Offerings (1989)

Remember Him Before He Dismembers You!

Poster image for 1989's Offerings

Young John is peer pressured into “walking the well” by a gang of neighborhood bullies—a local rite of passage that sees him walking along the perimeter of a wishing well. Things take a tragic turn, and he plummets into the darkness below. Flash forward ten years into the future and all the kids that were present that day have grown up and gone about their lives. Even John, who has been institutionalized for a good long while after murdering (and eating) his mother off-camera. He violently busts out of the asylum and prepares for an epic homecoming where he will dish out some cold hard slasher vengeance against those who did him wrong.

Young John from 1989's Offerings

So basically you have a bad kid who is locked away, escapes from a mental institution, and then on the night he comes home, starts killing teenagers. It is Generic Slasher Setup #101, but most of all, OFFERINGS is so derivative of HALLOWEEN right down to the musical score by Russell D. Allen that it feels like a community theater presentation of the John Carpenter classic. It’s a fun and amusing venture, but with little imagination or creativity, it is unlikely to claw its way into your Top Ten list anytime soon.

Torture scene from 1989's Offerings

Like Carpenter’s film, there’s actually very little bloodshed and the worst of the violence is alluded to rather than shown. That works in HALLOWEEN because it is a classy and masterful affair. OFFERINGS is neither, however, so here it is mostly a disappointment. There are a few things that OFFERINGS adds to the storyline, though I’ll leave it up to you if they are in any way improvements.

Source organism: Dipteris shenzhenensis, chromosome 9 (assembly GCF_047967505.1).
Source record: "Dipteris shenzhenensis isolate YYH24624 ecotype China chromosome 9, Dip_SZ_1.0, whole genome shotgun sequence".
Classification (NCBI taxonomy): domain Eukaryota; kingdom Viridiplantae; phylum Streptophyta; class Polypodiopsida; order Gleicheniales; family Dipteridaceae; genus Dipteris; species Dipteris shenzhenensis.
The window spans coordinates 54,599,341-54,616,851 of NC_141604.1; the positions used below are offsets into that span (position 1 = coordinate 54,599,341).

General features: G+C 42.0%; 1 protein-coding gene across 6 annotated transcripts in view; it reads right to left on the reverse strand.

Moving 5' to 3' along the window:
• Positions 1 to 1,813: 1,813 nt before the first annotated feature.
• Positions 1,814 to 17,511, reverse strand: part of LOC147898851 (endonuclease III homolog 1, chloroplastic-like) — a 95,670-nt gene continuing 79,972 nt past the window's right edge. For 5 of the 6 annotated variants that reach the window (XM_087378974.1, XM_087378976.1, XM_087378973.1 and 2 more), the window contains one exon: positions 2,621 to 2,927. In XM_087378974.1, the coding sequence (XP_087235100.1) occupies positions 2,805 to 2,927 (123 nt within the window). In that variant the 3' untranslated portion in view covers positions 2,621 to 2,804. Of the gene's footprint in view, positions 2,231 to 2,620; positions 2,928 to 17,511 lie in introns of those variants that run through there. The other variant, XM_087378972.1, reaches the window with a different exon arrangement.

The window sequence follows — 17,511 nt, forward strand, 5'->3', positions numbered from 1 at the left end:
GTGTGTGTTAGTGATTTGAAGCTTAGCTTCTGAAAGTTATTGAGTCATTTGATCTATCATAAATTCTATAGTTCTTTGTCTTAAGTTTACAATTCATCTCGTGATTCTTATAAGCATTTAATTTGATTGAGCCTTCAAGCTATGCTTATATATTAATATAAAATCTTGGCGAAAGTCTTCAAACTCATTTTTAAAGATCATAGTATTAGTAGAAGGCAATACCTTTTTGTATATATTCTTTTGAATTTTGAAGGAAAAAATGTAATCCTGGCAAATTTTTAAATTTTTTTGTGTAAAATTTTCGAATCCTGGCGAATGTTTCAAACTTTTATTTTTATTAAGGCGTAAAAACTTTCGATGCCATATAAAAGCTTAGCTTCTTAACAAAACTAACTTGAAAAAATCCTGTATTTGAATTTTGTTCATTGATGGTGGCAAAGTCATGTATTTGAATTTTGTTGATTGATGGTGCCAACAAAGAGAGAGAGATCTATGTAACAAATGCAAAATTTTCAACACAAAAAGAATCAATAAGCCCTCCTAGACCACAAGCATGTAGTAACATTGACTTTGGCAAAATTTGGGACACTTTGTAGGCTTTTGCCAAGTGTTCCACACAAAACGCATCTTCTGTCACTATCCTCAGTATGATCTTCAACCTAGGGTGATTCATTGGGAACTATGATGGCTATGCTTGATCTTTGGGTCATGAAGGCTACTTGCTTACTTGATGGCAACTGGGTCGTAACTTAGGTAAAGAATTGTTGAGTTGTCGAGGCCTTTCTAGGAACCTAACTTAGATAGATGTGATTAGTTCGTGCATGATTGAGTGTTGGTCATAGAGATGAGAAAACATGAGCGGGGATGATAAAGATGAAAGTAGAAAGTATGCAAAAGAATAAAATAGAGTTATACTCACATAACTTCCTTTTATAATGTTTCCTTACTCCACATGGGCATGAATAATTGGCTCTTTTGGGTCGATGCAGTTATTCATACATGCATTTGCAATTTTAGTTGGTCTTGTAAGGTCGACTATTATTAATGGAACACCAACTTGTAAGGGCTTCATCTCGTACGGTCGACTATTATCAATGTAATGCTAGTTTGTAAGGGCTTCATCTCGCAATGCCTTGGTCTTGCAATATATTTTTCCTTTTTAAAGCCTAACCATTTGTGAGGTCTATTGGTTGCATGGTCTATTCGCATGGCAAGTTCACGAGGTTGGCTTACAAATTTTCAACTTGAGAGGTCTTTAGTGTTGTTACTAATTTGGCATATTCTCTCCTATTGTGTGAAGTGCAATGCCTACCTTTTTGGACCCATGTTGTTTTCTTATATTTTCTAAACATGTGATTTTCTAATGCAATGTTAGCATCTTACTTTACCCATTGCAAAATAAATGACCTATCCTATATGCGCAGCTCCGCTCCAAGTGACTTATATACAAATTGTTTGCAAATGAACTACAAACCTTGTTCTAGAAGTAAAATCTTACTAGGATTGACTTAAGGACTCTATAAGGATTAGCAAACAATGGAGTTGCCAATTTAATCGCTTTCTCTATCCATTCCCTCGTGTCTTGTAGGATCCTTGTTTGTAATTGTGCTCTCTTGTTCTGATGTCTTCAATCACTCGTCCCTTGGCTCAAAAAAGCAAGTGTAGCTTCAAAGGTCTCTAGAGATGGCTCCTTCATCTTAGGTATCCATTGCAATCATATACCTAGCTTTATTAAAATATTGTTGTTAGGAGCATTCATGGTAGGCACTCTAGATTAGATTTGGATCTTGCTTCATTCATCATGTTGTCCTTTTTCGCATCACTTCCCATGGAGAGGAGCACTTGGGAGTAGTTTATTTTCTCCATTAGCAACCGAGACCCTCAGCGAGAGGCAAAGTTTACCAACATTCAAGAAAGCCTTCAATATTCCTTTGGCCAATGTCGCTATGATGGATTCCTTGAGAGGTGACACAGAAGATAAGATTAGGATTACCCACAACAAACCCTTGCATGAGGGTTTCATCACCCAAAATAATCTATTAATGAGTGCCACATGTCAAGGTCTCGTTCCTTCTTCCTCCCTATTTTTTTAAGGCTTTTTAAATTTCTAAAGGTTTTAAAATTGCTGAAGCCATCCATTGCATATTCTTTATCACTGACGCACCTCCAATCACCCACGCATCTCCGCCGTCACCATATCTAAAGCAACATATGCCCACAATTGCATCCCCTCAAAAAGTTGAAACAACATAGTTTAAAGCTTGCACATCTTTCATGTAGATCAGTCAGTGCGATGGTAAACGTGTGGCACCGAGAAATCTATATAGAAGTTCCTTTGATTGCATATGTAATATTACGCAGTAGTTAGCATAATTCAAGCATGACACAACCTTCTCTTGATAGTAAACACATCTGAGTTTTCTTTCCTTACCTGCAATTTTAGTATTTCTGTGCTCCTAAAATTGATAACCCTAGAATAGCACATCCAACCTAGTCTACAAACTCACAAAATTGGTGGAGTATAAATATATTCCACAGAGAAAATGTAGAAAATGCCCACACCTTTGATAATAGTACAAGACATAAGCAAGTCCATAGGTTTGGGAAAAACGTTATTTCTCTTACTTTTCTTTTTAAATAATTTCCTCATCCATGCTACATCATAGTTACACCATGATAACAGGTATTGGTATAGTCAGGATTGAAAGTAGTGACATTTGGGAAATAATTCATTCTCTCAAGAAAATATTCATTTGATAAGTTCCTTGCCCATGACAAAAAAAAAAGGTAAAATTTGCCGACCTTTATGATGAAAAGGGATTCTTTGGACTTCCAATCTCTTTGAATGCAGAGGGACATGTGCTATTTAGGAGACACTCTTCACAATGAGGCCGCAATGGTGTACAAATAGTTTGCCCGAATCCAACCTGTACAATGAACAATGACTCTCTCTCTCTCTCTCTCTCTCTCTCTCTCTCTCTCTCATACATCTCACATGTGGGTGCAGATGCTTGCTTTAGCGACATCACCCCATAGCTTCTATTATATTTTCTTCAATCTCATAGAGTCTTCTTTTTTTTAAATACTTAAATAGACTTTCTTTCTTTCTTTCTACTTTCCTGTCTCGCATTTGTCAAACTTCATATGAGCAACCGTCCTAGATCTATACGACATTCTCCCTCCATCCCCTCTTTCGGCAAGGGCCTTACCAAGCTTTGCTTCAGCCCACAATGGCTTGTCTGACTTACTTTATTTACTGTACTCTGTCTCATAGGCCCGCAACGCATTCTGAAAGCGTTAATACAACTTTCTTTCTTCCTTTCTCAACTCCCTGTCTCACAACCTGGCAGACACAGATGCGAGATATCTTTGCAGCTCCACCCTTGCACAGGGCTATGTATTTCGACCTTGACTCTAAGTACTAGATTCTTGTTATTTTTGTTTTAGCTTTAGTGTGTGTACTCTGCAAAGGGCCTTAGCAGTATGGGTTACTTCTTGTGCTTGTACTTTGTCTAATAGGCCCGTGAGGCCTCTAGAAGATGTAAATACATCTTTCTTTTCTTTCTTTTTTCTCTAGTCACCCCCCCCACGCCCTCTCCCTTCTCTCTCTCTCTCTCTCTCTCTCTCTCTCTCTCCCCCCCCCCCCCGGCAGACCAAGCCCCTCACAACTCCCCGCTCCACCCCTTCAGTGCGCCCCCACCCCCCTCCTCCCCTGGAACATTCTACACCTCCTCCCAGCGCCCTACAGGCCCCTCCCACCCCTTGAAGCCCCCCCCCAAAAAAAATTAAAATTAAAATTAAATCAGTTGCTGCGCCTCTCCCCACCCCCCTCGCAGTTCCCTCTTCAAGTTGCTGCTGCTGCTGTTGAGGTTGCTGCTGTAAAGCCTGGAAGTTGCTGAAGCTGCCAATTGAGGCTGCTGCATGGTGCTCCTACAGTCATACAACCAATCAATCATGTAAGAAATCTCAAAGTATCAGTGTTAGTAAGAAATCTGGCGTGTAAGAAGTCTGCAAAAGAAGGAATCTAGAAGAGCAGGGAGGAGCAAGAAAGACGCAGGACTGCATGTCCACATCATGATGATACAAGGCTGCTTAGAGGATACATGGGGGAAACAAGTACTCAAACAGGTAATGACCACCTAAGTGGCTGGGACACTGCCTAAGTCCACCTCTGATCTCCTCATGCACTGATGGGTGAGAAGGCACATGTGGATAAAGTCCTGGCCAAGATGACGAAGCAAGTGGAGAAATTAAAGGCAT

John isn’t merely some supernatural shape, or faceless mask of evil. The filmmakers actually attempt to explain John’s homicidal tendencies as the result of brain damage suffered during his fall down the well. That would be all fine and good, if he wasn’t already mutilating animals—one of the precursors to serial slaughter—long before that. It was a valiant effort, though.

Some of the bit characters are far over the top, practically cartoonish in nature. There’s a goofy police officer, a creepy mortician, and a dwarf mental patient—all of them there for no other reason except to be weird. Even better is the mental patient who is discussed but never seen: “Every time he takes a crap, he thinks he’s having an abortion. Let me tell you, he’s had some ugly kids.”

By far the most memorable thing that OFFERINGS adds to the slasher syntax is, well, the offerings. John leaves bits and pieces of his victims on the doorstep of pretty Gretchen’s house, as a bizarre thank you for being the only person who was kind to him as a kid. An ear here, a nose over there…maybe even a couple large pizzas topped with human sausage. He’s like a house cat presenting its owner with a mauled pigeon.

None of these things serve to make OFFERINGS a good film, but they do make it a fun film—at least often enough to prevent it from being a total slog to get through. A few friends and a few beers will certainly make it go down a little smoother. Just stay away from the pizza.

Adult John from 1989's Offerings

OFFERINGS was written and directed by Christopher Reynolds, whose only other credit in this fashion is the 1991 action film LETHAL JUSTICE. Never seen it? You’re not alone. There are only two reviews on the LETHAL JUSTICE IMDb page—both of them from people who had worked on the movie.

I could list the names of all the performers here, but honestly, it would mean very little to you. Most of them never acted again, and those who did were relegated to bit parts. The one exception appears to be Tobe Sexton, who played teenager David and went on to some smaller films, but the highlight of his filmography has to be playing Teen Freddy in FREDDY’S DEAD: THE FINAL NIGHTMARE (1991). Of course, in my opinion, that would be a highlight on most filmographies. The number of people who have played Freddy Krueger in an official capacity are too few for it to be anything else.

And if the best that a film has to offer is human pizza and a future Freddy, is that film worth a little bit of your time?

You’re goddamn right it is.

 

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